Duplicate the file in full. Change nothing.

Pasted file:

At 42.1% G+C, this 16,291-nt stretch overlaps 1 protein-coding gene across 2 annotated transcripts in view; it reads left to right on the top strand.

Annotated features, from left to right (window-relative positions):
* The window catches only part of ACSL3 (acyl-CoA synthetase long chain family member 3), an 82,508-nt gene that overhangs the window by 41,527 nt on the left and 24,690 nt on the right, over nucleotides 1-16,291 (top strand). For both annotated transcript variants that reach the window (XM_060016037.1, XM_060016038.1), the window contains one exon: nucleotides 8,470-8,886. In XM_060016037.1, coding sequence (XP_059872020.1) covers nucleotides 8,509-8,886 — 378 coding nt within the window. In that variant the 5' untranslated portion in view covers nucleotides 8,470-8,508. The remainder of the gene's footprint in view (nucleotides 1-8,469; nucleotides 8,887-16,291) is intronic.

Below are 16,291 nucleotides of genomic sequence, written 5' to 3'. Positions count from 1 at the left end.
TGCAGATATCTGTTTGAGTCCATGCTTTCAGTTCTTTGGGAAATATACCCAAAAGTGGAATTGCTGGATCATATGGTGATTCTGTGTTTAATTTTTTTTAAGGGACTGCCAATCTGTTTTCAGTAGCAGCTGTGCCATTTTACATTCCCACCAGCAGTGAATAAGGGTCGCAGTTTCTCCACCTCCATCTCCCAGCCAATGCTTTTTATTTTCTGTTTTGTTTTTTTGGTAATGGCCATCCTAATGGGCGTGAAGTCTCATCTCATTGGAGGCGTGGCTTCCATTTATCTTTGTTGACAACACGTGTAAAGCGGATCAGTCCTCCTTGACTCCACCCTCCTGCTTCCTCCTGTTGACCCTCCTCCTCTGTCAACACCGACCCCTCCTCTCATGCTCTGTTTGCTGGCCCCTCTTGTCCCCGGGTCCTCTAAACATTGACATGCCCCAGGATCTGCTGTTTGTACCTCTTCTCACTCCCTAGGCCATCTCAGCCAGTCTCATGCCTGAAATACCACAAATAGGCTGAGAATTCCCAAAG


At 42.1% G+C, this 16,291-nt stretch overlaps 1 protein-coding gene across 2 annotated transcripts in view; it reads left to right on the top strand.

Annotated features, from left to right (window-relative positions):
* The window catches only part of ACSL3 (acyl-CoA synthetase long chain family member 3), an 82,508-nt gene that overhangs the window by 41,527 nt on the left and 24,690 nt on the right, over nucleotides 1-16,291 (top strand). For both annotated transcript variants that reach the window (XM_060016037.1, XM_060016038.1), the window contains one exon: nucleotides 8,470-8,886. In XM_060016037.1, coding sequence (XP_059872020.1) covers nucleotides 8,509-8,886 — 378 coding nt within the window. In that variant the 5' untranslated portion in view covers nucleotides 8,470-8,508. The remainder of the gene's footprint in view (nucleotides 1-8,469; nucleotides 8,887-16,291) is intronic.

Below are 16,291 nucleotides of genomic sequence, written 5' to 3'. Positions count from 1 at the left end.
TGCAGATATCTGTTTGAGTCCATGCTTTCAGTTCTTTGGGAAATATACCCAAAAGTGGAATTGCTGGATCATATGGTGATTCTGTGTTTAATTTTTTTTAAGGGACTGCCAATCTGTTTTCAGTAGCAGCTGTGCCATTTTACATTCCCACCAGCAGTGAATAAGGGTCGCAGTTTCTCCACCTCCATCTCCCAGCCAATGCTTTTTATTTTCTGTTTTGTTTTTTTGGTAATGGCCATCCTAATGGGCGTGAAGTCTCATCTCATTGGAGGCGTGGCTTCCATTTATCTTTGTTGACAACACGTGTAAAGCGGATCAGTCCTCCTTGACTCCACCCTCCTGCTTCCTCCTGTTGACCCTCCTCCTCTGTCAACACCGACCCCTCCTCTCATGCTCTGTTTGCTGGCCCCTCTTGTCCCCGGGTCCTCTAAACATTGACATGCCCCAGGATCTGCTGTTTGTACCTCTTCTCACTCCCTAGGCCATCTCAGCCAGTCTCATGCCTGAAATACCACAAATAGGCTGAGAATTCCCAAAG